FUCHS SOUTHERN AFRICA looks to expand local and African growth in 2024


FUCHS SOUTHERN AFRICA is poised for continued growth in 2024, asserts MD Paul Deppe. This is off the back of the commencement of the next phase of its investment strategy, which will see a 40% increase in lubricants production capacity.

“We anticipate completion of this project by October 2024,” says Deppe. In addition, FUCHS completed a world-class laboratory earlier in the year and has upgraded its capability to manufacture greases as part of its continued commitment to innovation.

“Another milestone in 2023 was the successful implementation of SAP and go live with our new warehouse,” says Sales Director Andrew Cowling. “The new system will bring about improvements in process efficiency,” he says. Another avenue for growth is the export market in Africa, with FUCHS signing up new distributors to grow its footprint on the continent. However, external factors such as municipal service delivery, energy and water security, and logistics infrastructure continue to affect both supply chain management and the broader business environment.

Looking ahead to 2024, Deppe outlines a plan to increase FUCHS’ reliance on renewable energy, with around 25% of its electricity consumption anticipated to come from PV systems. The company is exploring other forms of renewable energy and is also investing in backup generators. In addition, the company is exploring using recycled oil to manufacture products, in line with the group’s commitment to sustainability globally.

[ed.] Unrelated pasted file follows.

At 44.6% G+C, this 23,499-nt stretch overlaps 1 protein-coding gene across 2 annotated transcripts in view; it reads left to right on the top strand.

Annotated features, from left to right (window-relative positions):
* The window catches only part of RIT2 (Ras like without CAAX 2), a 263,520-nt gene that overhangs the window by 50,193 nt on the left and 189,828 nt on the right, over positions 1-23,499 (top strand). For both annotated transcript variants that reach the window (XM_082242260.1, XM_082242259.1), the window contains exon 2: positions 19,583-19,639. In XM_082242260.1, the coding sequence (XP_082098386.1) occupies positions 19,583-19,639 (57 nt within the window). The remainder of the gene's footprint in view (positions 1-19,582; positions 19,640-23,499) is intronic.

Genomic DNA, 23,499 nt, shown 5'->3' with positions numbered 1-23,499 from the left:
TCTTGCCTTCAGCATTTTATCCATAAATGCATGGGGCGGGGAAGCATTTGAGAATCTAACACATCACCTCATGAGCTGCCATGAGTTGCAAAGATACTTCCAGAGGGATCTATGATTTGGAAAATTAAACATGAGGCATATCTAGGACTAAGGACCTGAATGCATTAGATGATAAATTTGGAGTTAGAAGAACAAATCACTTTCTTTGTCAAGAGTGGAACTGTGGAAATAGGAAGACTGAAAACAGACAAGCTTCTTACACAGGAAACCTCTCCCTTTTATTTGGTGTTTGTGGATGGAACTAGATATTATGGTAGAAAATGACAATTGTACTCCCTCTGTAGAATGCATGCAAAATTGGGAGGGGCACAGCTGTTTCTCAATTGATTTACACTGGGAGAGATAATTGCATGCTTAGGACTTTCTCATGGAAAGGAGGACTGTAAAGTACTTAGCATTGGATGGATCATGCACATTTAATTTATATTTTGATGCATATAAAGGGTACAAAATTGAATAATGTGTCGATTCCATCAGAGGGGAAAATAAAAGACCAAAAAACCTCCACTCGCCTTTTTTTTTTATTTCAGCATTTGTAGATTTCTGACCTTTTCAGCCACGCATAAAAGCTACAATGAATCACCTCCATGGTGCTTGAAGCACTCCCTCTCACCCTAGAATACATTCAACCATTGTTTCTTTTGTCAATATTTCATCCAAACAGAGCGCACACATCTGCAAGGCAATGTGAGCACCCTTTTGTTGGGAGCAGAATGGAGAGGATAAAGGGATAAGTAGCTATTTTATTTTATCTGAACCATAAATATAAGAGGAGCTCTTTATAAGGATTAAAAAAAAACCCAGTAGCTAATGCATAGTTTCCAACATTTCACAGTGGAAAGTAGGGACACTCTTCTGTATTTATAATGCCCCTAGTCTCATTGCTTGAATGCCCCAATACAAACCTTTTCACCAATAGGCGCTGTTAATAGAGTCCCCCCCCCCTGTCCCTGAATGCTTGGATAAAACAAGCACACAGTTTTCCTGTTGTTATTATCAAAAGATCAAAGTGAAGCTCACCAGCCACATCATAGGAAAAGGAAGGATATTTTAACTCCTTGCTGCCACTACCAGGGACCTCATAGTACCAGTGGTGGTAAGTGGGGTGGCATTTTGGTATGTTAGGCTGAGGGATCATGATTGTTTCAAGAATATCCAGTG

Upcoming product launches include Calcium Sulfonate greases to mitigate the rising cost of lithium, and new offerings for agricultural machinery, reflecting FUCHS’ diversification into a range of markets.  

Urging customers to “stick with FUCHS”, Deppe stresses the company’s commitment to superior service and continuous growth. “As a lubricants manufacturer, we remain committed to a customer-centric approach, driven by our extensive range of solutions and products for all industrial sectors,” concludes Cowling.


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When the SA Grand Prix was ‘downgraded’

By Graham Duxbury @TheRealDux 


On this day in 1981, Carlos Reutemann won the South African Grand Prix at Kyalami. Unfortunately, the race, scheduled to be the opening round of the Formula One season, did not count towards the FIA World Championship as it was not sanctioned. 

Instead, the race was used as leverage by FISA (Fédération Internationale du Sport Automobile) in an ongoing battle with FOCA, (the  Formula One Constructors’ Association).

Downgraded to a Formula Libre or Free Formula event, the race was supported by the teams affiliated with FOCA, but not by the manufacturer teams (Alfa Romeo, Ferrari, Ligier, Osella and Renault), all of whom were aligned with FISA.

At the finish, Reutemann’s Williams led home the Brabham of Nelson Piquet and the Lotus of Elio de Angelis. Piquet went on to win the 1981 World Drivers’ Championship, beating Reutemann by a single point. Had this race counted towards the championship the outcome of the title chase would have been different.

Significantly, this was the last Grand Prix in which a woman competed. South Africa’s Desire Wilson was given a drive in a Tyrrell (pictured) and, despite not having sat in the car before practice or having driven any race car for five months, she qualified sixteenth on the grid just 0.6 second behind her acclaimed American teammate Eddie Cheever.

Sadly, after a brief tussle with Nigel Mansell, she spun off into retirement on lap 51.

Photocredit: MotorSport


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